Summary: There is no sin that is too big for God’s forgiveness.

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The story of the Geresene Demoniac.

This story gives me chills.

There is so much meaning beyond the words written on the page.

There are so many questions to be asked.

Jesus enters a town that is obviously not filled with Jews.

The first question to be asked is, Are they Gentiles or Heathens.

We know they are not Jews because they were raising pigs, an animal which was unclean.

Even the first line of this pericope, or short story, is filled with meaning.

They arrived at the country of the Gerasenes, which is opposite Galilee.

What does our text mean by opposite?

Galilee was a region filled with religious Jews.

Gerasene was not.

It was the opposite of a God fearing land.

Now we picture Jesus, stepping out of his boat as he encounters this new territory, being met by a naked man who is totally out of his mind, and who’s home was in the tombs.

This man, and the demons inside of him recognized Jesus as the son of the most High God and knew of Jesus’ power.

In fact, the man fell down before Jesus.

He put himself beneath Jesus.

He showed respect for Jesus.

He begged Jesus not to torment him.

Why would he think Jesus would torment him?

Jesus was known for teaching, healing, and loving.

Jesus begins a conversation with him, asking, “What is your name?”

He responds, Legion, for he had many demons possessing him.

The demons begged Jesus not to be sent to the abyss.

In fact, they beg Jesus not to be sent back to the abyss.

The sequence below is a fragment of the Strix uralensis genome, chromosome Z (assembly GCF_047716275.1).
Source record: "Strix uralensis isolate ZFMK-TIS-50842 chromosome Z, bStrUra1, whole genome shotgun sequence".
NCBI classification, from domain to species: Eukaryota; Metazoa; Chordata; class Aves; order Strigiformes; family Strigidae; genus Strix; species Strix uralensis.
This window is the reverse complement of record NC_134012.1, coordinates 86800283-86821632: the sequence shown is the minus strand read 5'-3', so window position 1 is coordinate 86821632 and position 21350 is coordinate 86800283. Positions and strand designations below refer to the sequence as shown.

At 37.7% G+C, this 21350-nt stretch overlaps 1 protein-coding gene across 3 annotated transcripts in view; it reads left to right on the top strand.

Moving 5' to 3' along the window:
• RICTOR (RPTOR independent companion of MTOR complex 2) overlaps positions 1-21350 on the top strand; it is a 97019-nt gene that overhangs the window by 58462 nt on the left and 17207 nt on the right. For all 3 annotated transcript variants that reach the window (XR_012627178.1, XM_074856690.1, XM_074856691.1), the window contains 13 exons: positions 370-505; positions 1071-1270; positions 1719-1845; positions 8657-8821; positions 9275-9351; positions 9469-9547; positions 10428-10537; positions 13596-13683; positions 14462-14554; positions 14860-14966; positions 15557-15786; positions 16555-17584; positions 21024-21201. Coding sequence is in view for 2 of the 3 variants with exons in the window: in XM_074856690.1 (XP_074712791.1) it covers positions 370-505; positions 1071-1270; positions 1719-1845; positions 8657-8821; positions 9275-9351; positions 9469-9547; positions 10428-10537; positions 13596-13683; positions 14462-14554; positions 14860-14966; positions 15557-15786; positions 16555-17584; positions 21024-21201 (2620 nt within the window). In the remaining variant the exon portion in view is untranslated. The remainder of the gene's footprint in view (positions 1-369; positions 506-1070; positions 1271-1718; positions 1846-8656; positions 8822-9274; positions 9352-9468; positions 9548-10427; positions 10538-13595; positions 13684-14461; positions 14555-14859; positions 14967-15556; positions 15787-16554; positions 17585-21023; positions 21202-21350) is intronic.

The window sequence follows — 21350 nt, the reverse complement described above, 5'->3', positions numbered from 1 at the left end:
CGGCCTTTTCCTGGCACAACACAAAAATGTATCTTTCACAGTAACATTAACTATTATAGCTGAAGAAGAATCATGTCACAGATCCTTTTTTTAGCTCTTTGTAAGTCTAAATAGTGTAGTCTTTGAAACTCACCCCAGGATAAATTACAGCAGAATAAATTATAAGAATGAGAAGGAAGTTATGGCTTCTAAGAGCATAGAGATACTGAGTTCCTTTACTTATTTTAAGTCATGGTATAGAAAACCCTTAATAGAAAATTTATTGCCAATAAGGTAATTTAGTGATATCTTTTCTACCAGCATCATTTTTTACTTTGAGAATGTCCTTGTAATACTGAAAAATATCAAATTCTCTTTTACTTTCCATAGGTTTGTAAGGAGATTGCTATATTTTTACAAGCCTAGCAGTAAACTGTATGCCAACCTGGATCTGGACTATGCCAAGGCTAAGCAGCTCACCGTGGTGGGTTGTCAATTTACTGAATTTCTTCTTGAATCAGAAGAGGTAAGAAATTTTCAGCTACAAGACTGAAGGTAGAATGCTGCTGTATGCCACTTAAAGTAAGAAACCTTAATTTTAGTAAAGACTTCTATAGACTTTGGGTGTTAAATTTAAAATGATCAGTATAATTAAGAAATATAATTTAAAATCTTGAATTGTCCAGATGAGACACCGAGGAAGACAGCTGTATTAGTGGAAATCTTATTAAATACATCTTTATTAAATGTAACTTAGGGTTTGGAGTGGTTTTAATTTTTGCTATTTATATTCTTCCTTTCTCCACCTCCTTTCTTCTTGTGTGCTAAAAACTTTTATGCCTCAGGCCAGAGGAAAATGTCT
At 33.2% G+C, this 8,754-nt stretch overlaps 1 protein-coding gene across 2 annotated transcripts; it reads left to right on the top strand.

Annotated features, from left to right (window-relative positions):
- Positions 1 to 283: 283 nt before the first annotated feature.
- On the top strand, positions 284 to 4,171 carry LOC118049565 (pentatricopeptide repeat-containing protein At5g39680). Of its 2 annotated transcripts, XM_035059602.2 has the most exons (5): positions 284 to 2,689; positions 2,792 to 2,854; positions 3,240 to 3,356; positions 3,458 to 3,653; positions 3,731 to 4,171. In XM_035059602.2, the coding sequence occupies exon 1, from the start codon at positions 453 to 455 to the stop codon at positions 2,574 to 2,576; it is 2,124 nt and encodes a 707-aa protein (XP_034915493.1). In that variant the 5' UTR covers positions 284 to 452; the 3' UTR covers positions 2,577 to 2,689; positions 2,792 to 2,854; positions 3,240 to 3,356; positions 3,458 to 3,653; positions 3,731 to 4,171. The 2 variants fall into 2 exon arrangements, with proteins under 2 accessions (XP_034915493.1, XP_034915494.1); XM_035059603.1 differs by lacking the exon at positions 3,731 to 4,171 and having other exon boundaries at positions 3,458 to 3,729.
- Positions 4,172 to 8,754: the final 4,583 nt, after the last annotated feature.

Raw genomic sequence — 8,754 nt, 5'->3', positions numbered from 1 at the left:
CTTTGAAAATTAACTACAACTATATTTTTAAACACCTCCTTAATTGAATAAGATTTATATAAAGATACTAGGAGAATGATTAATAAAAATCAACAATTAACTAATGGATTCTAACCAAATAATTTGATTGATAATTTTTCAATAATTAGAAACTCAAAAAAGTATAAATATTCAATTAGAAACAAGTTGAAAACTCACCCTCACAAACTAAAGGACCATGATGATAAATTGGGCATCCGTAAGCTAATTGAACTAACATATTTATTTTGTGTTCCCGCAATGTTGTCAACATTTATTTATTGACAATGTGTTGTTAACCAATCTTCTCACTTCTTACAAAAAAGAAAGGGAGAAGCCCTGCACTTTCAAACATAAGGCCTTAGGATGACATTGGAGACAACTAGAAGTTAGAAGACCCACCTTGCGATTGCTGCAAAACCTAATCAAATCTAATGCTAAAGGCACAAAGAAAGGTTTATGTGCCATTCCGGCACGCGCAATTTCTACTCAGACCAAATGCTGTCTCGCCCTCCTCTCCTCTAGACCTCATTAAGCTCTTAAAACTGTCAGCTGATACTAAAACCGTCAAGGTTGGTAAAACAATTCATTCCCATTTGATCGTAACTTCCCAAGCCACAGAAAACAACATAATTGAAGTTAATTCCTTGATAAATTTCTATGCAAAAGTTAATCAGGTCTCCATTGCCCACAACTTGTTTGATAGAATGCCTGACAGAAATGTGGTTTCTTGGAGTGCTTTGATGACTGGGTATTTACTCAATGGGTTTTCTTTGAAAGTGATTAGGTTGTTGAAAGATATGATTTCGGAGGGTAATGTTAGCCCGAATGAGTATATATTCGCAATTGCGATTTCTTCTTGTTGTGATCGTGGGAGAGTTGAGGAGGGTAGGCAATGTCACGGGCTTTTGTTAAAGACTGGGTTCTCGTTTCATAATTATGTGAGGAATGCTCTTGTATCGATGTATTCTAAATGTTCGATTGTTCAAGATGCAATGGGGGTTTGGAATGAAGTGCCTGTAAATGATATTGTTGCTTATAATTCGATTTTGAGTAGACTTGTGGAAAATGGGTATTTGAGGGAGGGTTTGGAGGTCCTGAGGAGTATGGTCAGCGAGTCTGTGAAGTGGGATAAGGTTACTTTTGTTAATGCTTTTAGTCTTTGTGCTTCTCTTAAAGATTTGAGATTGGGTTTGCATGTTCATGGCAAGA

They knew where they came from.

They knew what it was like there.

It was an empty pit of nothingness.

No love.

No compassion.

No caring.

No conversation.

No relationship.

Total darkness.

Total isolation.

Total separation from God.

No companionship.

No understanding.

No forgiveness.

Complete emptiness.

Complete nothingness.

Complete non-existence.

Anything would be better than the abyss.

And so they begged Jesus to be sent into a herd of swine.

And Jesus has compassion even on the demons.

Jesus has compassion, even on the demons.

What a gracious God we serve.

If anyone is ever feeling like they don’t deserve God’s grace, God’s love,

God’s forgiveness, God’s understanding, God’s mercy, God’s healing, read this scripture.

And make the point that Jesus even had compassion for demons.

His love is greater than any of us could imagine.

I love this next part.

Jesus responds to the demons’ request.

Instead of sending them to the abyss, he grants them permission to enter a heard of swine grazing on a hillside.

The pigs rush down the steep bank into the lake and drown.

Now friends, let me tell you.

I cannot.

Absolutely cannot read this passage without seeing baptism as great as the greatest mystery of the God we worship.

The irony of a legion of demons entering unclean animals and entering a large body of water.

Were they cleansed there?

Was this symbolic of Jesus even giving them a chance to be baptized by submersion?

Water is symbolic of cleansing everywhere in the Bible.

We cannot discount the possibility of this symbolism in this story.

Does that mean that every fallen sinner has a chance to be renewed?

Does that mean even Adolf Hitler had a chance at being redeemed?

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